12-20-2001, 03:33 AM
Give examples. If you say "I'm a leader" make sure you can say "I'm a leader because I did this and this and this". As much as you don't want to sound arrogant, you shouldn't be too shy to say what you've accomplished. The person in the waiting room won't be shy.
If you're asked what you can offer, think what you seriously could offer. I mean really! Every person brings something unique into the world. Just try to find it for yourself. Think about how your friends regard you. If that's too generic, find different friends. Just kidding.
It's hard to say "I will be good for the class because I've done this and this". That's all in the past. Think about what you want to do in the future.
12-20-2001, 06:42 AM
I found this to be a good opportunity to bring up other examples of what I've done in order to support what I would bring to the table...
"I've always been involved in extra-curricular activities -- I was President of this and involved in such and such a group in my undergrad and really enjoyed it... I find the more busy I am the more I accomplish in school as well.... Thus I'd really like to get involved in a variety of groups her at (school)... Some of my major interests are bla... bla,,, bla...."
More broadly I can offer my approach on interviews: I approached interviews by thinking of five solid experiences from my life which I felt showed a variety of skills that would be good for the school... I practiced talking about those so that I could adopt them to all sorts of questions... It ended up being really easy to get them in... I also recognized that I wanted the interviewers to remember me -- thought of the sentence which I would want them to recall: "Oh yes, she is the one who A, B and C" -- and I wanted that to differentiate me from the others... Then made sure I emphasized A, B and C in the interview...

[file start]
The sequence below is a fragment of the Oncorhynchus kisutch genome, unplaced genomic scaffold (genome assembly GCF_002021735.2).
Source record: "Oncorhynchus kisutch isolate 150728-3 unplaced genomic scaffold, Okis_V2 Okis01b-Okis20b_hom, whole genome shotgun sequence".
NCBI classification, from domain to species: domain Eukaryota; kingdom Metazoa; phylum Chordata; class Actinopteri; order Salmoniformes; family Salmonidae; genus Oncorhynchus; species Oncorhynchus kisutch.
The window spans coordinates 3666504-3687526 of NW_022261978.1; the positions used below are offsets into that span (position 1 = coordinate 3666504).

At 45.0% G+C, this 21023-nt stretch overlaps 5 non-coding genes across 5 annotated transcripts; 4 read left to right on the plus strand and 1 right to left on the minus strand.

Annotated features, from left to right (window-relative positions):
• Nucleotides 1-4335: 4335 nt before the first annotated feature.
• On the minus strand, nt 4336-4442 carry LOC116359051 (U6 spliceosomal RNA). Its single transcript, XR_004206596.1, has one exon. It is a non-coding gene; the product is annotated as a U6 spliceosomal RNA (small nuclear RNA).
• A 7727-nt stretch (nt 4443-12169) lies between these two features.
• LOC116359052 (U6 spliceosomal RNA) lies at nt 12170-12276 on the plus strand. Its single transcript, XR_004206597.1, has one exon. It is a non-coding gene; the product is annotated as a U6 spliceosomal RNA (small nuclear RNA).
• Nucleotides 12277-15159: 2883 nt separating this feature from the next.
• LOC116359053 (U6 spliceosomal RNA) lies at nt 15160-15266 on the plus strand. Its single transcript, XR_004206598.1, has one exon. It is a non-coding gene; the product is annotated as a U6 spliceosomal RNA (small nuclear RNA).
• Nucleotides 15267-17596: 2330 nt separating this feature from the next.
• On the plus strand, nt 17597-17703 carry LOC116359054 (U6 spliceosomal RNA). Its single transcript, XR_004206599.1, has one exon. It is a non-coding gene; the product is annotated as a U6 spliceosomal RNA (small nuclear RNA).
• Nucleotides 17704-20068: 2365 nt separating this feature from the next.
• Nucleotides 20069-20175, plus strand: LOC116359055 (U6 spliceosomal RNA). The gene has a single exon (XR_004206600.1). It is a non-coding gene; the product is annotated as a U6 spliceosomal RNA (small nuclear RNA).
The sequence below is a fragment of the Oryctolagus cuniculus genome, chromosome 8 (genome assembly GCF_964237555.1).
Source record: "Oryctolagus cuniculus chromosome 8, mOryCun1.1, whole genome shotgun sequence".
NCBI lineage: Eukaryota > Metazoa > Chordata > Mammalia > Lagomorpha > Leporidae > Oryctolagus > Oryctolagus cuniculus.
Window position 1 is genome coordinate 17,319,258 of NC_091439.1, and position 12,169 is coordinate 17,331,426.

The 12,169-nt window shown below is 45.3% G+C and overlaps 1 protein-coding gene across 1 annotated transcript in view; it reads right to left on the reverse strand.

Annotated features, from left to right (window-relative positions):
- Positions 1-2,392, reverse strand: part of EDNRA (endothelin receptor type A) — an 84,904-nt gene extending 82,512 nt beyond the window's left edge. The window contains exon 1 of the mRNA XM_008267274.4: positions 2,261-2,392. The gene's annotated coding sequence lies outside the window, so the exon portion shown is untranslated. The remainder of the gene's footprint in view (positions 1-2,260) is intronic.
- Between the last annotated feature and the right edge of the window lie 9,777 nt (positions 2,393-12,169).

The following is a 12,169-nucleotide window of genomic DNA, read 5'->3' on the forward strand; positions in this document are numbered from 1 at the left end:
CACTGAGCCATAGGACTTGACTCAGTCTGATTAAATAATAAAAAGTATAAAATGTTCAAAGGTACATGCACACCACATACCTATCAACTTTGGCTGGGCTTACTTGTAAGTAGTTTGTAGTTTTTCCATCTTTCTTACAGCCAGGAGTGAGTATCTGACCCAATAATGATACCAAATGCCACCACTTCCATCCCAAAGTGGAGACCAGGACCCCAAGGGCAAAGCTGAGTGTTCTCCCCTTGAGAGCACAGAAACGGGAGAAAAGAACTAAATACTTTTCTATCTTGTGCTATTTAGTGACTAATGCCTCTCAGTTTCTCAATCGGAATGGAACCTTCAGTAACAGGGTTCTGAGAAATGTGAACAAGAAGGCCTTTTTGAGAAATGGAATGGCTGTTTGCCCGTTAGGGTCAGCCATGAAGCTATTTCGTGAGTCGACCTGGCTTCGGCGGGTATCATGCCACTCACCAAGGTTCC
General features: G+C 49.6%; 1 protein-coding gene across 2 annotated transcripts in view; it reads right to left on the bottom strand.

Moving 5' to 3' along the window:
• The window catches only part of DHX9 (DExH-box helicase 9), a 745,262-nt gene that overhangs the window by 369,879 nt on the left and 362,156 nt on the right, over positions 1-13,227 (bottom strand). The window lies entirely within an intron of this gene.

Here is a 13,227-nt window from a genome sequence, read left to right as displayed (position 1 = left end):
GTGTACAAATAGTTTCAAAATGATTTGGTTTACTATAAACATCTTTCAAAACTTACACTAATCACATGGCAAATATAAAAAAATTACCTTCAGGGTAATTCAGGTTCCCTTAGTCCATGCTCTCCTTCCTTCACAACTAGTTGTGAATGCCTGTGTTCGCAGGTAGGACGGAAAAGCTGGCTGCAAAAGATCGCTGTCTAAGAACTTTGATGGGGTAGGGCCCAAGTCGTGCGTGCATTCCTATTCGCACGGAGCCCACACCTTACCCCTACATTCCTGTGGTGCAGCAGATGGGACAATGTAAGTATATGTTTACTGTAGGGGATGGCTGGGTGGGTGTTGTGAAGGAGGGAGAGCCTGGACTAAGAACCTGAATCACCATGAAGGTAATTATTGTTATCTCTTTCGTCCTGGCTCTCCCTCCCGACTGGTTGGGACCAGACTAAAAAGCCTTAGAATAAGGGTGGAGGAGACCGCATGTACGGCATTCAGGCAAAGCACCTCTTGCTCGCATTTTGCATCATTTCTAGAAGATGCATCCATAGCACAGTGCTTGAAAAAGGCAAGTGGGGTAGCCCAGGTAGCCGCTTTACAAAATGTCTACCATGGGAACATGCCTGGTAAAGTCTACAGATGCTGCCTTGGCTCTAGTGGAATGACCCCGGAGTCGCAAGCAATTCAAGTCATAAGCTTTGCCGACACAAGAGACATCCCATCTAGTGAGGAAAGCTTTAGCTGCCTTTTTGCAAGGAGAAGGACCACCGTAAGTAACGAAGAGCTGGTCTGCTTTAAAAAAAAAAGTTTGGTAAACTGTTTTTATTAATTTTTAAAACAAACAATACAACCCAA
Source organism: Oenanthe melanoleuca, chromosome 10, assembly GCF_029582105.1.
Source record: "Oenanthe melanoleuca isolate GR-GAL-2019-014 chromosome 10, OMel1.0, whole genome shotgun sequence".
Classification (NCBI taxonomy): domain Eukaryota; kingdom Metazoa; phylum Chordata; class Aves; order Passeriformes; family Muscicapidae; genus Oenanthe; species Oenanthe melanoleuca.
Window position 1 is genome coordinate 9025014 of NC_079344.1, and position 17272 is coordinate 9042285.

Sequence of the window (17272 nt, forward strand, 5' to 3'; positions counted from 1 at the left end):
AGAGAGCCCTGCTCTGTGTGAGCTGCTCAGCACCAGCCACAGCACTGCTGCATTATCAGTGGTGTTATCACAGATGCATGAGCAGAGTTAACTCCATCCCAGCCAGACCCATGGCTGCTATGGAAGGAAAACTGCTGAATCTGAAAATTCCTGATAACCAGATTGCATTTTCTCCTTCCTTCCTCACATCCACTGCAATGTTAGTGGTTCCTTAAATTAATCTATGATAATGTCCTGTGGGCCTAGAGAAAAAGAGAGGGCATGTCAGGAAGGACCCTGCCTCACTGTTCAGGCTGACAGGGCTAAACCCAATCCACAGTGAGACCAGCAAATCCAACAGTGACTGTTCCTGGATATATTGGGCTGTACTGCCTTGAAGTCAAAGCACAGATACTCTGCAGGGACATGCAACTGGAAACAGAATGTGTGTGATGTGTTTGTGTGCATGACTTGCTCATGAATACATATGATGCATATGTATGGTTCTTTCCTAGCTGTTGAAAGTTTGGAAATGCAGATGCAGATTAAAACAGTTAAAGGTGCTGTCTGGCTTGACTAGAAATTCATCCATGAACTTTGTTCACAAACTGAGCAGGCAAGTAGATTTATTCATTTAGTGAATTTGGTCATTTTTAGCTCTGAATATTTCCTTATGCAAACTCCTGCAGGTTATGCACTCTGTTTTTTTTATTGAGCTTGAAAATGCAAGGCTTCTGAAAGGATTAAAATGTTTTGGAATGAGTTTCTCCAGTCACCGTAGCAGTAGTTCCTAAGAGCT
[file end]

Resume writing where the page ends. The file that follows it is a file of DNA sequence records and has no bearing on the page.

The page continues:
12-20-2001, 01:12 PM
that's great advice, thanks. Infact, I actually used the same technique when applying for jobs, and it worked! I didn't practice interviews with anyone then, yet I feel like I need to go through a few practice sessions before I go through an actual interview. My question is, how objective can friends really be? Should I just give them a list of questions from which they can pick what they want to ask, along with my application materials and so forth, OR is there another strategy I should consider?
12-20-2001, 02:45 PM
Try that. If your local university has an employment center, the folks inside are often very experienced at giving mock interviews for job applicants. You could ask if anyone is willing to give you a medical school-type interview, and then provide you with feedback.
Here's some sample interview questions:
It's good to do some practice runs of the interview before the real thing. Very often, if you are just thinking in your head of something you'd like to say, when the time actually comes to explain that concept, it becomes a hundred times more difficult to actually say it out loud. It's the same for most people, and for me personally, my interviews almost certainly got stronger with each interview I did.
UBC, Med 3
PS: Oh, and while we're discussing about interviews, I think I'll move this to the Interviews forum. :)